Key indicator of sensing performance in weld cells

Posted by Steve Coulter on

Range-to-Diameter Ratio - something I have not seen yet on specifications, but possibly one of the most important considerations for selecting a sensor - and increasingly important as customers apply more sensors (and in more places).  Consider this comparison of 8mm sensors:

  • SENSOR "X" - 1.5mm range 
  • SENSOR "Z" - 3.0mm range

Assuming both sensors are high durable, with stainless steel sensing faces, tolerant to heat, WFI (weld field immune) and resistant to spatter.

The performance challenge with SENSOR X happens (1) when there are dimensional variations in the parts to be sensed and (2) when debris builds up on the fixture itself - this can be 1/2 to 3/4 mm, but perhaps even 1mm stacking the tolerances, leaving little safe operating zone of the sensor.  In this case, the mechanic may find it necessary to re-position the sensor very near (or on) the part, where contact, abrasion and heat will eventually take its toll, and replacement will be frequent.

With 3mm range of SENSOR Z, the 1mmm of stacked tolerances still leaves 2mm of unmolested sensing range (which exceeds that of the entire range of SENSOR X). It operates with the same parts and variations in parts placement repeatability, with adequate buffer of useable range that (1) requires just a single, one-time setup (2) does not need constant adjustment and (2) allows for greater distance from part reducing chance of contact and (3) allows for an air gap to reduce thermal gains.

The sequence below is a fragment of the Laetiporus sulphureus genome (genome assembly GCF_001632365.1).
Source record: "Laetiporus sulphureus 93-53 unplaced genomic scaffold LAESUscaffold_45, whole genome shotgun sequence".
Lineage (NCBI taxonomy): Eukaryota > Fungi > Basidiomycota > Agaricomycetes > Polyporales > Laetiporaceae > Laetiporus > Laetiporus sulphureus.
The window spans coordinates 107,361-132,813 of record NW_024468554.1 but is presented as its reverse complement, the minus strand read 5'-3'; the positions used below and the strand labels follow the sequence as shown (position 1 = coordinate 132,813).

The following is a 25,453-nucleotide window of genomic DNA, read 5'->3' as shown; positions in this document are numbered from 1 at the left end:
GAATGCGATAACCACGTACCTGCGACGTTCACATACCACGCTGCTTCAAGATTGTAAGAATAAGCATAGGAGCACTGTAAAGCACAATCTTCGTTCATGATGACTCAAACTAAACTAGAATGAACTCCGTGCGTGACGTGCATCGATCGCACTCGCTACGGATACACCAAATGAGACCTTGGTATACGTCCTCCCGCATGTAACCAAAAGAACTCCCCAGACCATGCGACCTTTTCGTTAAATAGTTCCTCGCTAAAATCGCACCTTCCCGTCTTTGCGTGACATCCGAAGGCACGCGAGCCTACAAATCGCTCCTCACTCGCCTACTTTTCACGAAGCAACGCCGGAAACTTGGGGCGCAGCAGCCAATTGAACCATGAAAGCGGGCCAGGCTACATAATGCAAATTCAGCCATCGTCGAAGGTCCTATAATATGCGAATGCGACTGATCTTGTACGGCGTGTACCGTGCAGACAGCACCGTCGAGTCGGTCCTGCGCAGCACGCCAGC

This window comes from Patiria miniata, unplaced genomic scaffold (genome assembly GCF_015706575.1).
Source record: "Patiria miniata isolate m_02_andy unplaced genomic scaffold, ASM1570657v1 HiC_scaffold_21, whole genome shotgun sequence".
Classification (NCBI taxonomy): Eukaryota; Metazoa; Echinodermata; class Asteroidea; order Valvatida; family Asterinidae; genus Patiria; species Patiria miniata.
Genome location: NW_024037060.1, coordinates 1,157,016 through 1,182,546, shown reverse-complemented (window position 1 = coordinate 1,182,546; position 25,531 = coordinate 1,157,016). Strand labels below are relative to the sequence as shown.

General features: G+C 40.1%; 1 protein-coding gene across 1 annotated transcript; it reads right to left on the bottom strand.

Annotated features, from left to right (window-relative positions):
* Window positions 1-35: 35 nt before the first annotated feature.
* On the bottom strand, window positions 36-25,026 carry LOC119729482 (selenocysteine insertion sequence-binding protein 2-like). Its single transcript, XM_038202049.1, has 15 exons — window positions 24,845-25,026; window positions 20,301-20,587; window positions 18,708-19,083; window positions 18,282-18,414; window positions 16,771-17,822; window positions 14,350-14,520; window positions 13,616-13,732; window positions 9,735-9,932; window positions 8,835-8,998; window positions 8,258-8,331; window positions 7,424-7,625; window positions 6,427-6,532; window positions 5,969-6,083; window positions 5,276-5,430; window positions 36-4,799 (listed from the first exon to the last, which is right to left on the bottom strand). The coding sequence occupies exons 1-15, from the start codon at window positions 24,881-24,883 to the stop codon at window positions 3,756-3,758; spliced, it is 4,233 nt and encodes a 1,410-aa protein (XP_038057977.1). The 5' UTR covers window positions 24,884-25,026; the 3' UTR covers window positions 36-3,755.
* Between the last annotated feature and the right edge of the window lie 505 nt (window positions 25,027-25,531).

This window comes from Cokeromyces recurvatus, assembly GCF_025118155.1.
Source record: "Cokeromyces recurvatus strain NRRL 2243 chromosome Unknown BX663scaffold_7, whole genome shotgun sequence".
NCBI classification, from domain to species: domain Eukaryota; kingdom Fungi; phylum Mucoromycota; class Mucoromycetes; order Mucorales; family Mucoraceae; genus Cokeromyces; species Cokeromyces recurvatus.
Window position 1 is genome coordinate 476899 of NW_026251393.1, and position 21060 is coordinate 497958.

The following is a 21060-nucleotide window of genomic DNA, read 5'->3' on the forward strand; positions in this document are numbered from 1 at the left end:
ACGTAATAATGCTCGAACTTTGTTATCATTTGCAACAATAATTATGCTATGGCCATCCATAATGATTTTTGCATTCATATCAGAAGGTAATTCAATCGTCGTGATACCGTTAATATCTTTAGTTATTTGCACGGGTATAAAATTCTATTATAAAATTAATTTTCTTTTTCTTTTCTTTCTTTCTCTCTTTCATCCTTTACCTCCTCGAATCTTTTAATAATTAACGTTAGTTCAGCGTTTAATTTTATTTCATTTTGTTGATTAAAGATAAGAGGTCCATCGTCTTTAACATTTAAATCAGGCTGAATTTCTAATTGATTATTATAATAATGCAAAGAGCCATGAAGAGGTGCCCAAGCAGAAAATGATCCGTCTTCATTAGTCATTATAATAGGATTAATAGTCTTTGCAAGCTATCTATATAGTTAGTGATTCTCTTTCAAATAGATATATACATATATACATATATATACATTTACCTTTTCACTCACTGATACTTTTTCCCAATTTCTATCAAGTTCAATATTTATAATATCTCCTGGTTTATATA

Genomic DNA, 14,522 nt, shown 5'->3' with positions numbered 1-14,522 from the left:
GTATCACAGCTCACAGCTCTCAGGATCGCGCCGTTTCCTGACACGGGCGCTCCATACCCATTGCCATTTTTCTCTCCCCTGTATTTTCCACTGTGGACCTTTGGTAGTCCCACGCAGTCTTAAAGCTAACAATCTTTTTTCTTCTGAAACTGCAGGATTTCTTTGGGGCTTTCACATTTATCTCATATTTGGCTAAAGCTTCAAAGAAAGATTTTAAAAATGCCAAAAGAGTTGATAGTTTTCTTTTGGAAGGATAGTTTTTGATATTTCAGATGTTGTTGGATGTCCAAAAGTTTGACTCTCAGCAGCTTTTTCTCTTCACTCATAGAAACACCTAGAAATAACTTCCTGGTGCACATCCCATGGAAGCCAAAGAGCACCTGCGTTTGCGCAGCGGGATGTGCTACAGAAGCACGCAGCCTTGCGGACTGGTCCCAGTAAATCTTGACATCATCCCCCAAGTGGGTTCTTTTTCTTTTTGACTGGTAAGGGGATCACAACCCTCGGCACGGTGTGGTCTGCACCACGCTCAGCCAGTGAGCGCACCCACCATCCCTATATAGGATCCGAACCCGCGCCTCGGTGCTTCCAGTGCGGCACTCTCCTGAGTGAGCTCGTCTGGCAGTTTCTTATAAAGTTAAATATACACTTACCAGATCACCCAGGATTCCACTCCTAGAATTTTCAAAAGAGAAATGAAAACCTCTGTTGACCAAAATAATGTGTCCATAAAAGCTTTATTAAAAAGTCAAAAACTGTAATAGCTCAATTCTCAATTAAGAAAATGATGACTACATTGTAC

So the equation for RANGE-TO-DIAMETER would look something like this:


  • 8mm dia. "SENSOR X"     (1.5mm Sn)     R:D=0.1875
  • 8mm dia. "SENSOR Z"    (3.0mm Sn)     R:D= 0.375

Now, to take another case with comparative 12mm sensors - most 12mm sensors in weld cells have between 2mm and 4mm of range (though some plants still use 1.5mm range sensors). So lets compare to a 3mm range 12mm vs. an available 6mm range sensor. Same performance assumptions: both sensors are high durable, with stainless steel sensing faces, tolerant to heat, WFI (weld field immune) and resistant to spatter. 

So the equation for RANGE-TO-DIAMETER would look something like this (R:D):

  • 12mm dia. "SENSOR X"     (3.0mm Sn)     R:D=0.25
  • 12mm dia. "SENSOR Z"    (6.0mm Sn)     R:D= 0.50

 Long sensing range has always been an important aspect of inductive sensors since early on ranges were very small (and damaged sensors were an accepted paradigm).  But significant technological advances have enabled inductive proximity sensors to achieve greater sensing range, triple and even quadruple range, while still maintaining an acceptable sensing pattern with flush mount capability in steel. In selecting sensors for use in weld cells, the RANGE-TO-DIAMETER ratio is another tool for engineers and maintenance technicians to consider, and can increase performance in welding environments.

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